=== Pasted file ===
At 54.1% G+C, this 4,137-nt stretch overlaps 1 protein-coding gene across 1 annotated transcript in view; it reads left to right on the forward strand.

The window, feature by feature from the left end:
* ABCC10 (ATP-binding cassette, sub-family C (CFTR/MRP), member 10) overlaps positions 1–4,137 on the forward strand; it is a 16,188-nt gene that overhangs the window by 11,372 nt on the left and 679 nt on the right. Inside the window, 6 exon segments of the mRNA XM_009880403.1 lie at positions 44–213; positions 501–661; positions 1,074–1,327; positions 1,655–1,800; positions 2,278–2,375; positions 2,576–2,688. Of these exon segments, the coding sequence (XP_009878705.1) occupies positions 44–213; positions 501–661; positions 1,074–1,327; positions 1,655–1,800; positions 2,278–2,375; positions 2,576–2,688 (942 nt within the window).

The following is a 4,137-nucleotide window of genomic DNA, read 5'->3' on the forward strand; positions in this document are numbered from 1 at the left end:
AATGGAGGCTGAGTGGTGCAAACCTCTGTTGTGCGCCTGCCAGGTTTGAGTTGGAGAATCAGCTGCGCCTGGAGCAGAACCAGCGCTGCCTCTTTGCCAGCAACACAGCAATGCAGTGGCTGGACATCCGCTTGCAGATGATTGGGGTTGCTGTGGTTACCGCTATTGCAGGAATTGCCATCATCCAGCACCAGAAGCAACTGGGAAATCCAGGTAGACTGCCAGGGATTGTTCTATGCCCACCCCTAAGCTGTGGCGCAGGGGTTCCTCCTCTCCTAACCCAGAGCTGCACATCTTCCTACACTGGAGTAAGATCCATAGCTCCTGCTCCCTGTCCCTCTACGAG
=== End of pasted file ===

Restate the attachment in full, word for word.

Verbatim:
At 54.1% G+C, this 4,137-nt stretch overlaps 1 protein-coding gene across 1 annotated transcript in view; it reads left to right on the forward strand.

The window, feature by feature from the left end:
* ABCC10 (ATP-binding cassette, sub-family C (CFTR/MRP), member 10) overlaps positions 1–4,137 on the forward strand; it is a 16,188-nt gene that overhangs the window by 11,372 nt on the left and 679 nt on the right. Inside the window, 6 exon segments of the mRNA XM_009880403.1 lie at positions 44–213; positions 501–661; positions 1,074–1,327; positions 1,655–1,800; positions 2,278–2,375; positions 2,576–2,688. Of these exon segments, the coding sequence (XP_009878705.1) occupies positions 44–213; positions 501–661; positions 1,074–1,327; positions 1,655–1,800; positions 2,278–2,375; positions 2,576–2,688 (942 nt within the window).

The following is a 4,137-nucleotide window of genomic DNA, read 5'->3' on the forward strand; positions in this document are numbered from 1 at the left end:
AATGGAGGCTGAGTGGTGCAAACCTCTGTTGTGCGCCTGCCAGGTTTGAGTTGGAGAATCAGCTGCGCCTGGAGCAGAACCAGCGCTGCCTCTTTGCCAGCAACACAGCAATGCAGTGGCTGGACATCCGCTTGCAGATGATTGGGGTTGCTGTGGTTACCGCTATTGCAGGAATTGCCATCATCCAGCACCAGAAGCAACTGGGAAATCCAGGTAGACTGCCAGGGATTGTTCTATGCCCACCCCTAAGCTGTGGCGCAGGGGTTCCTCCTCTCCTAACCCAGAGCTGCACATCTTCCTACACTGGAGTAAGATCCATAGCTCCTGCTCCCTGTCCCTCTACGAG